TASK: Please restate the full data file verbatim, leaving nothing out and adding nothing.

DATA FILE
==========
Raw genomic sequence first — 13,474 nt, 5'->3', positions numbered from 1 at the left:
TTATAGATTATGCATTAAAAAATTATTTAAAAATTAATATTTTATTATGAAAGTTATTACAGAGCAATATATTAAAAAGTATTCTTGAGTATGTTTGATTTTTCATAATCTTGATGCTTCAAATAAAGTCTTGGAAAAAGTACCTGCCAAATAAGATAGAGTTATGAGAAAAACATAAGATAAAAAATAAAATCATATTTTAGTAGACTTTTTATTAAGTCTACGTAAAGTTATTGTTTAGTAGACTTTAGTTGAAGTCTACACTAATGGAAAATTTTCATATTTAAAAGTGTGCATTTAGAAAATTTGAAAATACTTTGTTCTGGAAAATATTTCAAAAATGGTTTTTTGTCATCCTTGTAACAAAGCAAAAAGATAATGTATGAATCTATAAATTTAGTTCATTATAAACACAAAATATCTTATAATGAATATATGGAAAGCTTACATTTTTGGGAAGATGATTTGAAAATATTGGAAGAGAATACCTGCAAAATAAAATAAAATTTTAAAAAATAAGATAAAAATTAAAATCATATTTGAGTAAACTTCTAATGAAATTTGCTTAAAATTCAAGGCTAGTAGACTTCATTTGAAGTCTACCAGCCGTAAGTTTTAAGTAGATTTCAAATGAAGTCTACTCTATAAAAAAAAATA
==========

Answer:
Raw genomic sequence first — 13,474 nt, 5'->3', positions numbered from 1 at the left:
TTATAGATTATGCATTAAAAAATTATTTAAAAATTAATATTTTATTATGAAAGTTATTACAGAGCAATATATTAAAAAGTATTCTTGAGTATGTTTGATTTTTCATAATCTTGATGCTTCAAATAAAGTCTTGGAAAAAGTACCTGCCAAATAAGATAGAGTTATGAGAAAAACATAAGATAAAAAATAAAATCATATTTTAGTAGACTTTTTATTAAGTCTACGTAAAGTTATTGTTTAGTAGACTTTAGTTGAAGTCTACACTAATGGAAAATTTTCATATTTAAAAGTGTGCATTTAGAAAATTTGAAAATACTTTGTTCTGGAAAATATTTCAAAAATGGTTTTTTGTCATCCTTGTAACAAAGCAAAAAGATAATGTATGAATCTATAAATTTAGTTCATTATAAACACAAAATATCTTATAATGAATATATGGAAAGCTTACATTTTTGGGAAGATGATTTGAAAATATTGGAAGAGAATACCTGCAAAATAAAATAAAATTTTAAAAAATAAGATAAAAATTAAAATCATATTTGAGTAAACTTCTAATGAAATTTGCTTAAAATTCAAGGCTAGTAGACTTCATTTGAAGTCTACCAGCCGTAAGTTTTAAGTAGATTTCAAATGAAGTCTACTCTATAAAAAAAAATA